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German Shorthaired Pointers Pet Insurance Statistics

Origin: Germany

Average size: 20.87 – 23.23 inches (female), 22.83 – 25.2 inches (male)

Average weight: 45 – 60 pounds (female), 55 – 70 pounds (male)

Life expectancy: 12 – 15 years

Colors: Liver Roan, Liver, Brown & White, Liver & White, Brown, Black & White.

Exercise Requirements: More than 40 minutes per day

Temperament: Bold, Boisterous, Affectionate, Trainable, Intelligent, Cooperative.

Health: They are healthy overall but prone to conditions like Von Willebrand’s disease, Gastric dilatation-volvulus, osteochondrosis dissecans, Pannus, epilepsy, progressive retinal atrophy, hip dysplasia, etc.

Energy level: Very energetic

Tendency to Bark: Moderate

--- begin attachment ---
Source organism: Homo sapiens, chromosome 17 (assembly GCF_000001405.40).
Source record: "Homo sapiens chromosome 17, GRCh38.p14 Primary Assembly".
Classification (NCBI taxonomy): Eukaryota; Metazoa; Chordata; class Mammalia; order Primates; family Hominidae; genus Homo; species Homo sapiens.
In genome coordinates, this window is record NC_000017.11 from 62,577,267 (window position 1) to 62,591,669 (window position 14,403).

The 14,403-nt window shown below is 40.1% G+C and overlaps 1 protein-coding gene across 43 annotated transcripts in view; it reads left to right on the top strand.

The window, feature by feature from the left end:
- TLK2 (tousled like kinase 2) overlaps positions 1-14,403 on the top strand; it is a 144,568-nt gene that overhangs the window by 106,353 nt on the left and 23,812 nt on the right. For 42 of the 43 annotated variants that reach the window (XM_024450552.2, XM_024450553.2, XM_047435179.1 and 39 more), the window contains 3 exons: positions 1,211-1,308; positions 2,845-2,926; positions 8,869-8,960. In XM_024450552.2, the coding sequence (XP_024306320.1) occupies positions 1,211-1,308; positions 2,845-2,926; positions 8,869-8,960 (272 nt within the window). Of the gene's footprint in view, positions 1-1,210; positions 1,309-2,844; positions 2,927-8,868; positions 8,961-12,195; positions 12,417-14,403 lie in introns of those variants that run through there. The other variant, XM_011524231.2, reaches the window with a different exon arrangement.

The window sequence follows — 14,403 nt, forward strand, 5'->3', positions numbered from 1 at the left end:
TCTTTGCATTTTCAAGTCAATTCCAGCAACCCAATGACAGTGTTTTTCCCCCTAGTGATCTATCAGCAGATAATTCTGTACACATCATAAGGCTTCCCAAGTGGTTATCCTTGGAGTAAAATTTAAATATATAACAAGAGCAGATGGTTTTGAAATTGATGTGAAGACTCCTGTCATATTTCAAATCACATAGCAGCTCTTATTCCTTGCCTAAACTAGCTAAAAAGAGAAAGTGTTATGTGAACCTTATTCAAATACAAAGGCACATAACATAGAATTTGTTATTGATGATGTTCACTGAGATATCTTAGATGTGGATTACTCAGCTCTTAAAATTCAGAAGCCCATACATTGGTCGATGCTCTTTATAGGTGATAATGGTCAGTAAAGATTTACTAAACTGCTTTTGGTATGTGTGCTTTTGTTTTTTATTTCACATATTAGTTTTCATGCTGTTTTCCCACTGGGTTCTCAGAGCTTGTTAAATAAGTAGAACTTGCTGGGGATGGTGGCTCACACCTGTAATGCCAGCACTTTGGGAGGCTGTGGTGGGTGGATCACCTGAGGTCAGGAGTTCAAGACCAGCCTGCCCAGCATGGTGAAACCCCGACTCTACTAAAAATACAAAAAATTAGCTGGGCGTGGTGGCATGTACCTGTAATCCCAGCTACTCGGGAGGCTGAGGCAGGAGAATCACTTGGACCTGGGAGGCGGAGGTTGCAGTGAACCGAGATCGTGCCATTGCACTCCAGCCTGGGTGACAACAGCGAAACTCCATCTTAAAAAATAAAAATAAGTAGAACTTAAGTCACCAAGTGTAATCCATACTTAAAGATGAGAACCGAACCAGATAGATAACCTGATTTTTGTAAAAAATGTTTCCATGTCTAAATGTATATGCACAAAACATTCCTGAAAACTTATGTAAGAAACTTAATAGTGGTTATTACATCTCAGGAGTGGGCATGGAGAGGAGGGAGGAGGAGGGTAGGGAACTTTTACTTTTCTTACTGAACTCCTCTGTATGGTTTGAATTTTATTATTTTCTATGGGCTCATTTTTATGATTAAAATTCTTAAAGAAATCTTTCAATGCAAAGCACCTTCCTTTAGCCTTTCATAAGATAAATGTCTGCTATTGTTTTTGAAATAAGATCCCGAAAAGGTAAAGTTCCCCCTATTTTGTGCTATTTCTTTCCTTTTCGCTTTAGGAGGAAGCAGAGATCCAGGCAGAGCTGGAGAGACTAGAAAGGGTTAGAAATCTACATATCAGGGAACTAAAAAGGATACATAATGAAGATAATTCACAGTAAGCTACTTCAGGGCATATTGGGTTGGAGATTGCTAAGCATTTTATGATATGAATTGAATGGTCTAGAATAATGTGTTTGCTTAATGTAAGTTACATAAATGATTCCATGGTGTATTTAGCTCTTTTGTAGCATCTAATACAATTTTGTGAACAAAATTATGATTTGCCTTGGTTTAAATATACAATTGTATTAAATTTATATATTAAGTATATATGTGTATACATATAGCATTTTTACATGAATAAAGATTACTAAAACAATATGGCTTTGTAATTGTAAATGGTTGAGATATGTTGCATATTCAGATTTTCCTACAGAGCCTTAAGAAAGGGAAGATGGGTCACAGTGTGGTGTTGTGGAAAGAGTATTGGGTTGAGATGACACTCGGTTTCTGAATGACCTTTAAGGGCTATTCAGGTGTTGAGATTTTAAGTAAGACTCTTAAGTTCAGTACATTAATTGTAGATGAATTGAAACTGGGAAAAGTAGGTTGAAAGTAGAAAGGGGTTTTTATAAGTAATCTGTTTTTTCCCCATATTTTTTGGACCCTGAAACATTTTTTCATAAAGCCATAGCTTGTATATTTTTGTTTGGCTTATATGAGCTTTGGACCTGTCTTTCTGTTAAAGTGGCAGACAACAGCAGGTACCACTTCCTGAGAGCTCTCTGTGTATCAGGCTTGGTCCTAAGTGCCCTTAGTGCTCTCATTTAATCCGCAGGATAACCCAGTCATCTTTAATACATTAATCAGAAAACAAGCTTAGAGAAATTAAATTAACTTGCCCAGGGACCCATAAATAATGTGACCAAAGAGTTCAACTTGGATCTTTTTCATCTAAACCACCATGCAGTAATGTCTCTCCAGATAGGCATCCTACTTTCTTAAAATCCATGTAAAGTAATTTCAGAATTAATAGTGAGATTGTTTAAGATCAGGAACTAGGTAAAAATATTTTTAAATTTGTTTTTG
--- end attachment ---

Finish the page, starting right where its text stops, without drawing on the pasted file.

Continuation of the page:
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German Shorthaired Pointers Pet Insurance News

According to new American Kennel Club data, German shorthaired pointers are hitting the top of the ranks of dog popularity but U.S. dog lovers are still stuck with Labrador retrievers.

Even though there has been a lot of movement over the years on the purebred pup-ularity ladder, Labrador retrievers have been on top of the list for the 28th year in a row.

According to the recently released 2018 ranking, the top five breeds after Labs include German shepherds, golden retrievers, French bulldogs, and bulldogs. The next five include beagles, Rottweilers, German shorthaired pointers, and Yorkshire terriers.

Since it got AKC recognition in 1930, the German shorthaired pointers recently took the 9th position. They are speckled hunting dogs known for their versatility; they work as drug and bomb detectors and as active companions. AKC spokeswoman Brandi Hunter said she thinks people are learning about how fun the breed is.